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White paper: Infrared thermography in Busway

What is infrared thermography, and how does it work?

All objects give off infrared energy, which is electromagnetic radiation in the spectrum above the wavelength of visible light. Infrared cameras utilize special lenses and detector circuitry to convert the infrared energy into color-coded images that make it easy to see temperature differences between objects. Like objects, such as three phases of busway conductor connections with similar load current, should have the same approximate apparent temperature. One conductor showing up “hot” compared to the other two may be indicative of a loose electrical connection with high resistance. 
Electromagnetic spectrum

Why use infrared thermography as a condition-based maintenance tool?

Infrared thermography is a non-intrusive technique that can detect subtle temperature differences between components and be conducted while equipment is energized, ensuring no interruption to your operations. Along with visual inspection and ultrasound, it forms the triumvirate of technologies for assessing electrical equipment health. IR thermography can help you migrate from wasteful calendar- based maintenance to more efficient and effective condition-based maintenance and decision making.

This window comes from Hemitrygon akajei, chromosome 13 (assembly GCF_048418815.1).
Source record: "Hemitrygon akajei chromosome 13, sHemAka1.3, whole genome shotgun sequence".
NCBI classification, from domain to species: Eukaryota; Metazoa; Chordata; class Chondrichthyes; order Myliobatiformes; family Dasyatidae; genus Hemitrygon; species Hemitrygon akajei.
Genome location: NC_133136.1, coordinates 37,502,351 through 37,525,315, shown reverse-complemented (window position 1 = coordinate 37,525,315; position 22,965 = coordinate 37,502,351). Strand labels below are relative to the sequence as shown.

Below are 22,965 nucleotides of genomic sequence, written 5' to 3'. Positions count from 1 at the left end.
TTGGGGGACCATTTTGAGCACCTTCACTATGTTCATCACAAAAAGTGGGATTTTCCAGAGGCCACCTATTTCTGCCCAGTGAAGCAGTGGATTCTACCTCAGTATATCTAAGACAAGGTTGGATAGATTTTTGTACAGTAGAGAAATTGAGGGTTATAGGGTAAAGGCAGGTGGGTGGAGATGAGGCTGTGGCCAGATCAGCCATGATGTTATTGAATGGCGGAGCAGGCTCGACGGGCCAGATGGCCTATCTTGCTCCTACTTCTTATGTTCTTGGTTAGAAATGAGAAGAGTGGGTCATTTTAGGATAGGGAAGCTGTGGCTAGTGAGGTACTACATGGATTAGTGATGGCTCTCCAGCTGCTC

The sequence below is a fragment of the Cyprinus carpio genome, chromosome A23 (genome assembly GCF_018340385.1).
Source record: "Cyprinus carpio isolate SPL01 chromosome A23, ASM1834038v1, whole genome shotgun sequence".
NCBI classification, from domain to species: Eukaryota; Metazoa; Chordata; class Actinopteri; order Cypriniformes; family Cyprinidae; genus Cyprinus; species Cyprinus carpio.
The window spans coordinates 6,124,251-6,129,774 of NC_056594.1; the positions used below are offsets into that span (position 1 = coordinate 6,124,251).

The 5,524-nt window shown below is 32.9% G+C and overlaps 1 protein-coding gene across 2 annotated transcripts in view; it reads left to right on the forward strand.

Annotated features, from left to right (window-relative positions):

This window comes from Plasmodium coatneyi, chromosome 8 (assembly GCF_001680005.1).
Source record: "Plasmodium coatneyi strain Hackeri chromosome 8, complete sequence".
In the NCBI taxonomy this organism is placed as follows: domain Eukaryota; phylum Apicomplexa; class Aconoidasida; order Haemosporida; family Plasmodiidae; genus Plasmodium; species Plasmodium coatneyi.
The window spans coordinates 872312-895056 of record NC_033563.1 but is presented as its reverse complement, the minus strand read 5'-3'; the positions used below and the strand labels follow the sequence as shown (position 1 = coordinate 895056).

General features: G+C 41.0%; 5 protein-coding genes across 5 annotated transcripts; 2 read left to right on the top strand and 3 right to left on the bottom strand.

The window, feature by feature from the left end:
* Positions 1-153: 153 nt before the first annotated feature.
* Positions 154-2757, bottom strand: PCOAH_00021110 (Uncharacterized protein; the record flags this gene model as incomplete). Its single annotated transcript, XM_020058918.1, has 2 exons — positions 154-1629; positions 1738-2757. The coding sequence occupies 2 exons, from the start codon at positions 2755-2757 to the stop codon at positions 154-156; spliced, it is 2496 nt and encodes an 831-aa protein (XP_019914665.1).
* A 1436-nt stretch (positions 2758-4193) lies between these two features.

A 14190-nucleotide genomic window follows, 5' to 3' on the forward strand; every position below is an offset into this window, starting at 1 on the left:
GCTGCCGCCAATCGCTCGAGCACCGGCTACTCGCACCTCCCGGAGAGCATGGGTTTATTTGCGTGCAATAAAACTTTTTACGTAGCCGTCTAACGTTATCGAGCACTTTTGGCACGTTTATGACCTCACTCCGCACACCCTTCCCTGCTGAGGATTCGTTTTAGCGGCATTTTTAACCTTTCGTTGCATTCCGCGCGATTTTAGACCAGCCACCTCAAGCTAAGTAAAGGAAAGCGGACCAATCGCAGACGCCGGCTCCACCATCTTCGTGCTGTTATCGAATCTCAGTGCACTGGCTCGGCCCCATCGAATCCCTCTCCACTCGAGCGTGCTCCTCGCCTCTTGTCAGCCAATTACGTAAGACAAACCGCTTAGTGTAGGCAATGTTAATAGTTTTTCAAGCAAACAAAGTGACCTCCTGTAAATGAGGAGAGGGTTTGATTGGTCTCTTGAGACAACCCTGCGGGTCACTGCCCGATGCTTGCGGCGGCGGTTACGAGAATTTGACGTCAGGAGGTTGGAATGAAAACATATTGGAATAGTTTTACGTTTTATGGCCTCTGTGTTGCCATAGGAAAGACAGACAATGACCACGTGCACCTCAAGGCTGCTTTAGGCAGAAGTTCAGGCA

Can actual target object temperatures be taken using an infrared camera?

Hot conductor phase
With care, actual quantitative temperatures of objects can be determined after factoring in for several variables that can otherwise skew readings. Camera settings can adjust for distance to the target, ambient air temperature, relative humidity, target emissivity and transmission rate of IR window (if applicable). Geometry of the targets can also make a difference in the apparent temperature readings. Certified thermographers are trained on how to choose their targets and make these camera adjustments to secure relatively accurate temperature readings.

What is an infrared window and how does it work?